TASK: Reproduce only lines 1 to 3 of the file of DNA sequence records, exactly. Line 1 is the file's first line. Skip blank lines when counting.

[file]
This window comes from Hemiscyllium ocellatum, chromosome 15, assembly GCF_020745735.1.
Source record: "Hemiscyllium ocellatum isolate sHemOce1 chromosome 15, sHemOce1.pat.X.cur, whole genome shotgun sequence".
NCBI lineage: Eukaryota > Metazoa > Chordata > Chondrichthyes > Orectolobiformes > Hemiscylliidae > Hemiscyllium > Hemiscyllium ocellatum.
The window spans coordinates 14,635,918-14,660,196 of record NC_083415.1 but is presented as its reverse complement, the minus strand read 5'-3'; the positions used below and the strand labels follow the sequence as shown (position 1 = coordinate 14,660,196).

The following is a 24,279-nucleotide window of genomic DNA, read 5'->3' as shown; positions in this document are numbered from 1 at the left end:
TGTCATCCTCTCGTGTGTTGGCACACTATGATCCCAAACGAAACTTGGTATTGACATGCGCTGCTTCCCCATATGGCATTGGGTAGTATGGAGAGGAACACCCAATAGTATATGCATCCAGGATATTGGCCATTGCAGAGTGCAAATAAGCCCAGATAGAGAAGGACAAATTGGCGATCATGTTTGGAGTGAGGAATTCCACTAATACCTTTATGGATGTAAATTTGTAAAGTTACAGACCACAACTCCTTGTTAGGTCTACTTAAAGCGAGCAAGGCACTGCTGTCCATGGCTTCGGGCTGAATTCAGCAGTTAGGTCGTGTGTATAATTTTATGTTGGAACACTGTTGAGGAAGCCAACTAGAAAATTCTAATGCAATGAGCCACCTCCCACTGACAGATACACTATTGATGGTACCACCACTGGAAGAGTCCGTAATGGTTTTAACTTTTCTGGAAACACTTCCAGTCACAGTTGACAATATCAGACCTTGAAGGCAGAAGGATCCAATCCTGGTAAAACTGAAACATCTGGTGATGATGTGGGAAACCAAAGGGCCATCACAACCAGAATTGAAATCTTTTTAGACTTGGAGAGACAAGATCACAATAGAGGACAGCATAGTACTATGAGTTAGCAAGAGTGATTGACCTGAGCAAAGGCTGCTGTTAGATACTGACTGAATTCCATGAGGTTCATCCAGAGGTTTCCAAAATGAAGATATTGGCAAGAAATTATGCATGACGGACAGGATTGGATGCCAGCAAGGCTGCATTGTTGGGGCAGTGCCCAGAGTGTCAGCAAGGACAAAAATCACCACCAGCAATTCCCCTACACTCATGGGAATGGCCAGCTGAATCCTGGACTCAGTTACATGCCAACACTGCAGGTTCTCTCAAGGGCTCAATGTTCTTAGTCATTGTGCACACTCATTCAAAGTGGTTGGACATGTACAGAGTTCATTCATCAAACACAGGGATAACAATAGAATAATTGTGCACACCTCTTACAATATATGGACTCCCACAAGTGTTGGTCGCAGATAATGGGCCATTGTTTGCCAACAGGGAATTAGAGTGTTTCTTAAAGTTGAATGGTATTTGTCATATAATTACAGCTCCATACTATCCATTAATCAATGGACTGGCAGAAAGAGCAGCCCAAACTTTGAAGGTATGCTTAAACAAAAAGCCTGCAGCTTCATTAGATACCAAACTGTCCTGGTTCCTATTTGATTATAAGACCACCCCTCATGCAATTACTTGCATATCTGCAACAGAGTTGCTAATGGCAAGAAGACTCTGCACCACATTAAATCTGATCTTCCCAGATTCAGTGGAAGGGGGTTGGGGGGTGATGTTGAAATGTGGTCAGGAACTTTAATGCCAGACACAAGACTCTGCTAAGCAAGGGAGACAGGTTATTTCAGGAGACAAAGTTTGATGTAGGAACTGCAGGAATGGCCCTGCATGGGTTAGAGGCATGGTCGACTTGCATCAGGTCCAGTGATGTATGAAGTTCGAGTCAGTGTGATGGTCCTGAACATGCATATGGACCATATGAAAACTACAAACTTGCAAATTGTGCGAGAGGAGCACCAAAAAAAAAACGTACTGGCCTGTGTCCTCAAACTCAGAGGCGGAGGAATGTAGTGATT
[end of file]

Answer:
This window comes from Hemiscyllium ocellatum, chromosome 15, assembly GCF_020745735.1.
Source record: "Hemiscyllium ocellatum isolate sHemOce1 chromosome 15, sHemOce1.pat.X.cur, whole genome shotgun sequence".
NCBI lineage: Eukaryota > Metazoa > Chordata > Chondrichthyes > Orectolobiformes > Hemiscylliidae > Hemiscyllium > Hemiscyllium ocellatum.